Also remember, the health food mecca grocery stores are expensive to shop in. Though I live close to Whole Foods, Sprouts, Central Market, and Natural Grocers I don’t buy a lot of my groceries from them. While I have found some excellent deals in all of these stores, for the most part they are the most expensive option. So don’t worry about not having them close by. They aren’t the affordable option and I tend to buy from them only items I haven’t yet found a cheaper source for. I buy about 20% of our food there. Not having one near you is not a huge deal.
Many of these tips work when shopping at your local grocery chain too. Special orders for instance, might be possible at HEB, Kroger’s, Aldi, Piggly Wiggly, Winn Dixie or Publix. Many simple “Real Foods” are available at most grocery stores.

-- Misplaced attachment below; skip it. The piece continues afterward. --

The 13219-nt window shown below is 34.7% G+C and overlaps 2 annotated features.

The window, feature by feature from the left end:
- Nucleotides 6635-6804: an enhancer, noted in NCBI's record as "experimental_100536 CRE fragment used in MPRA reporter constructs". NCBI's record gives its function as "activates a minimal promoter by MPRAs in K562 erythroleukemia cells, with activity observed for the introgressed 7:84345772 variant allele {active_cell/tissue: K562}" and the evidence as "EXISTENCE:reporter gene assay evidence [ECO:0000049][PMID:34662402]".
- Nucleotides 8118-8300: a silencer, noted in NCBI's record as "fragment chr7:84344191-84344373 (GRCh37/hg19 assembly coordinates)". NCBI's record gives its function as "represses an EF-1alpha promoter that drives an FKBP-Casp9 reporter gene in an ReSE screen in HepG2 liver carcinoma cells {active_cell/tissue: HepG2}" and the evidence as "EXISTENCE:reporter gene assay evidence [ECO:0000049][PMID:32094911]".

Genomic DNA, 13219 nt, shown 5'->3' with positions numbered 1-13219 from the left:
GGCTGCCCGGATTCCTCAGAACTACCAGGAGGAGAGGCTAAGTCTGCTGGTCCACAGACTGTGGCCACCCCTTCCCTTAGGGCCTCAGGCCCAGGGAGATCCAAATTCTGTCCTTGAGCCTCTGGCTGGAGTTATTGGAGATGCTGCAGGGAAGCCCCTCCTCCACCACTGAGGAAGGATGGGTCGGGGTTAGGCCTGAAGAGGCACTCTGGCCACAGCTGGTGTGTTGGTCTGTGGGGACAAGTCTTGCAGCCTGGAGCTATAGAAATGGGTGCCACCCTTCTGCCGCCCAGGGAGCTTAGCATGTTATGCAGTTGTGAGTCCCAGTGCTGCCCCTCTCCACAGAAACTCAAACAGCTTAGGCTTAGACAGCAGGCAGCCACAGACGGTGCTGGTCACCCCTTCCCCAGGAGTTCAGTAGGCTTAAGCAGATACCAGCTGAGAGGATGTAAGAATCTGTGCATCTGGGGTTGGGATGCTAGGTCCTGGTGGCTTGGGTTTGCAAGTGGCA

Also, I’ll be striving to incorporate as many of Sally’s tips for cooking on a budget from the back of “Nourishing Traditions” as I can.
Next week we’ll begin with an overview tour of an Austin Texas Walmart’s “Real Food” options … See ya’ll then!
This post is part of series … Read the rest by following these links
Introduction: Can it be Done?
Part 1: A Quick Tour of Walmart
Part 2: Fruits and Vegetables
Part 3: Fats and Oils
Part 4: Meat and Bones
Part 5: The Dairy Section
Part 6: Pantry Foods
Conclusion: The Nature of Compromise